We know that newborn infants can't have an interest in continuing to live. So, even if they could express their interests, continuing to go on living wouldn't be one of them.
How do you know they don't? How do you know they have a interest to be fed?
There is no way to known anyone else's interests (without them declaring them to you)

You can know your own interests but I don't see how you can use this to assumes other people's interests.

Interest is a subjective personal preference, it cannot be used to attempt to come up with some sort of objective standard for ethics (if even such exists).
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viddy9
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(Original post by Falcatas)
Yes, it is my subjective moral opinion but isn't your subjective moral opinion that a children's preference for living outweighs my preference for letting them starve? Interest is a subjective personal preference, it cannot be used to attempt to come up with some sort of objective standard for ethics (if even such exists).
The consideration of preferences, first of all, is not subjective moral opinion. Maximising the preference-satisfaction of all sentient beings is an objective moral truth.

Every sentient being aims to minimise its own suffering and maximise the satisfaction of its interests. However, there is no rational justification for anyone to assign more importance to their suffering, or their interests, than to anyone else's: their suffering is no less real when they experience it than when you do. Thus, if we are to aim to minimise our suffering, and maximise the satisfaction of our interests – which it is impossible not to – it logically follows that we are obligated to do the same for others.

Or, as the philosopher Magnus Vinding put it: suffering and its inherent badness is a fact about consciousness, and this is not a made-up value statement, anymore than the assertion that the moon exists is a made-up value statement and something we could decide to change. We cannot just decide that suffering is not bad, where suffering is defined as the frustration of people's preferences.

Hence, we come as close to an objective morality as possible, in the form of utilitarianism; specifically, preference utilitarianism. This moral system is also universal, given that there is not a sentient being out there which does not try to maximise the satisfaction of its interests, and minimise its suffering.

(Original post by Falcatas)
Who's preference is 'worth more' and how do we calculate such worth?
We weigh the preferences using a test of universalizability. Which preference would you rather be left unsatisfied, the preference not to starve, or the preference to starve a child? Humans' interests and moral intuitions are broadly the same, so it's logical to use this answer to weigh preferences. Essentially, we use a version of the Golden Rule to weigh the preferences, and it's clear that we'd rather have the preference to starve the child left unsatisfied rather than the preference not to starve.

To put it another way, would you be willing to starve in order to starve the child? It's almost certain that the answer is no.

Ergo, you should not allow the child to starve.

(Original post by Falcatas)
No I am not, if I was not there he would still starve. I am not responsible for him.
If I am not the owner/manager or person responsible for said piece of machinery I would not be obligated to tell anyone. This example doesn't involve an action also as only the person themselves can know if they are aware. The fault is with who is however is responsible for the machinery at time.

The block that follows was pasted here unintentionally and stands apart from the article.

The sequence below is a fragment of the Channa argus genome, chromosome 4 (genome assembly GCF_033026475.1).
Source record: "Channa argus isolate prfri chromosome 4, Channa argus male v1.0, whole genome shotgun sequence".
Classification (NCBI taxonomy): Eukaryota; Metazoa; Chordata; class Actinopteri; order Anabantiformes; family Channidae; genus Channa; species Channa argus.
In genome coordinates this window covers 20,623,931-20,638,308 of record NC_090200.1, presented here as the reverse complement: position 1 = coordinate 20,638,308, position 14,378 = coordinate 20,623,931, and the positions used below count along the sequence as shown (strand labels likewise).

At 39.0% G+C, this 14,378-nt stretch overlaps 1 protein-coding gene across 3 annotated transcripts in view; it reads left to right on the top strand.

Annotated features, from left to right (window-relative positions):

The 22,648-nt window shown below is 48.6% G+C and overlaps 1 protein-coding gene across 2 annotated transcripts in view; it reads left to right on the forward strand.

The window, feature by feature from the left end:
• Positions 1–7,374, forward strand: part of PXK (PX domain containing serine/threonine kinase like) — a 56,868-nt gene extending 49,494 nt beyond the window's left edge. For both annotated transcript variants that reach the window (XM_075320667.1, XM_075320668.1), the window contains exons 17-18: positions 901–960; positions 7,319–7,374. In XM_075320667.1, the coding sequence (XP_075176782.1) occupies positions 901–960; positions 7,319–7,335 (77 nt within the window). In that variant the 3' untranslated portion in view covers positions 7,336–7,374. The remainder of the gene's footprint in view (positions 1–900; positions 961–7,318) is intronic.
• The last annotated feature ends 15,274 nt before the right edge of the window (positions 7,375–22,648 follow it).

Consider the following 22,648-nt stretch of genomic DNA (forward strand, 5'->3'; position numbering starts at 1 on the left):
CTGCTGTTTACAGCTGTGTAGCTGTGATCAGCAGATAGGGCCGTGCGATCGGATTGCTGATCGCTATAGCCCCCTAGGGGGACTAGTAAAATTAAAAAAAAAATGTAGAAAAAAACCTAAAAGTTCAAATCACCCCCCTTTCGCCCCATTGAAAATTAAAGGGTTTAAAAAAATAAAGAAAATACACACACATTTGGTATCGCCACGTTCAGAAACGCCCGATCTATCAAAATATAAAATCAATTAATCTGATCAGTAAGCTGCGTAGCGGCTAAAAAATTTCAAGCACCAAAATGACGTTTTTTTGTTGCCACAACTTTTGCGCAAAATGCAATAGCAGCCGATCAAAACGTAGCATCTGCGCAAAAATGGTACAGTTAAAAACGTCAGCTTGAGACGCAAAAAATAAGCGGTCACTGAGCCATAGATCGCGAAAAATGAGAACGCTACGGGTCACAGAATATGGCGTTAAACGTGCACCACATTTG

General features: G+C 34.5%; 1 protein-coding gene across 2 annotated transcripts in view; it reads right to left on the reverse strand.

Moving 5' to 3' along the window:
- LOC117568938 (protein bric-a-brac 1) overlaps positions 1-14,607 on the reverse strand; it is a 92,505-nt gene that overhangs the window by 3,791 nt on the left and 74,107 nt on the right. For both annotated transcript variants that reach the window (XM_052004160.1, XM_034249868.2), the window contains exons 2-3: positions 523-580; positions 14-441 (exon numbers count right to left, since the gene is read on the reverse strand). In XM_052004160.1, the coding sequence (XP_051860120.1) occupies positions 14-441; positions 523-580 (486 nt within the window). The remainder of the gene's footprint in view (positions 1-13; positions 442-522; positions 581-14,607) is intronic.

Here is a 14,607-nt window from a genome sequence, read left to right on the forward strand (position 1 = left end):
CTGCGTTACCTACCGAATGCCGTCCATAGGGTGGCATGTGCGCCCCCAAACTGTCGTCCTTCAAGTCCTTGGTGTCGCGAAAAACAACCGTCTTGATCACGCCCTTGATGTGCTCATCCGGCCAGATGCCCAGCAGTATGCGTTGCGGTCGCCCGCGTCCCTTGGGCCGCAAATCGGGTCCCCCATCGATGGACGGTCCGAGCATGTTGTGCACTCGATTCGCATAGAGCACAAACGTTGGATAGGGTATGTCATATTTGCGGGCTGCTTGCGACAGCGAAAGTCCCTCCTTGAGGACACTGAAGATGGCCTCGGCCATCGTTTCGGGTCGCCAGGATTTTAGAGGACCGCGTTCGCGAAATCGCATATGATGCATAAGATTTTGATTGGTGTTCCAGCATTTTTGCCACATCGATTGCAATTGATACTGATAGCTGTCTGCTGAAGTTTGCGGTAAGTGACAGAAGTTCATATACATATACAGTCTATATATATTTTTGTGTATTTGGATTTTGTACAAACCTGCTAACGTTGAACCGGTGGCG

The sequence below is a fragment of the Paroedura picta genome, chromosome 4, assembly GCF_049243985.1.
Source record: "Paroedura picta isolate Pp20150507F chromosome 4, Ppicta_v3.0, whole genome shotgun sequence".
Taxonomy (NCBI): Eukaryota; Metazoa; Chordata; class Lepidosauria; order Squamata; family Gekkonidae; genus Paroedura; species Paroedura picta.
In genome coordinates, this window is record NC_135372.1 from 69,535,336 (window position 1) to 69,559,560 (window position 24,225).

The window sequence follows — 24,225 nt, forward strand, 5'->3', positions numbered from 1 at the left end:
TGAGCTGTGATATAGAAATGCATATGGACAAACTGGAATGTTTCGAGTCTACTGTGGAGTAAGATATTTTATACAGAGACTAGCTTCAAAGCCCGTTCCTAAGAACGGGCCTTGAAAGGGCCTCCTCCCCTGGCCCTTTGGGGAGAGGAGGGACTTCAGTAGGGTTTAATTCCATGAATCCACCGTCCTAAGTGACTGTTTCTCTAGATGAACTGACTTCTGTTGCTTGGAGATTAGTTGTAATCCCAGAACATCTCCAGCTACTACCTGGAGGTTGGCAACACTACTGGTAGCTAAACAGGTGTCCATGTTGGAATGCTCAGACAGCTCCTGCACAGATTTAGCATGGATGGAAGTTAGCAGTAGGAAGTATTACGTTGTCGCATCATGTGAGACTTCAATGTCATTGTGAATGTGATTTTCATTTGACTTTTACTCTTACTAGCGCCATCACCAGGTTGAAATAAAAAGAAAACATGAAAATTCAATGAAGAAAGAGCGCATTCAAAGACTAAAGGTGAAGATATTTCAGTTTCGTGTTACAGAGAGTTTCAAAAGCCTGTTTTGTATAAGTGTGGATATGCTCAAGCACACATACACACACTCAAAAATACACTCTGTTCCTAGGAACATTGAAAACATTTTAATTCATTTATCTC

Well, as I say, I think you're violating an objective moral truth when giving this answer.

(Original post by Falcatas)
I think you should but would not say you are morally obligated. If you are obligated to do something then it is permissible to use violence or force (not excessive of course) against you if do not do so. Helping an infant find its parents is a good thing to do but I don't think it is fine to use violence to make sure that you do.
In an ideal world, we would use the threat of violence to help make sure an infant finds its parents. In practice, however, this would lead to negative consequences that outweigh any good that comes from it, i.e. a government watching your every move and scrutinising whether you are maximising the preference-satisfaction of everyone.

(Original post by Falcatas)
Well I can if it only requires one being to be able rationally think or respect rights to confer the same status to the whole species.
That's completely illogical. A species, first of all, is an incredibly loosely defined term in biology. Evolutionary biology has taught us that relations between all living beings are on a continuum: there are no non-arbitrary dividing lines.

Secondly, a species, even if it could be well-defined, simply cannot hold characteristics. Only individuals can.

(Original post by Falcatas)
Surely you must be horrified by how everyone one seems to regard animals as inferior to some degree. I mean we are allowed to 'own' animals. Why is this allowed?
Of course I'm horrified - although there are plenty of people out there who are anti-speciesist. It's allowed because we still haven't overcome speciesism to anywhere near the degree we've overcome racism and sexism.

(Original post by Falcatas)
Is a pig's interest more important than a baby's interest because pigs are more intelligent (or a greater capacity to think)?
A pig's interest in avoiding suffering is equally as important as a human infant's, and its interest in continuing to live is more important, other things being equal. This is because humans and nonhuman animals suffer equally, and adult pigs are more rational and self-aware than human infants.

(Original post by Falcatas)
They are members of a species that can. Perhaps if a pig could think in terms of morality and think rationally (to a the degree most human can) and respect rights we should treat all pigs on a basis equal to humans (ie not being able to own them or slaughter them).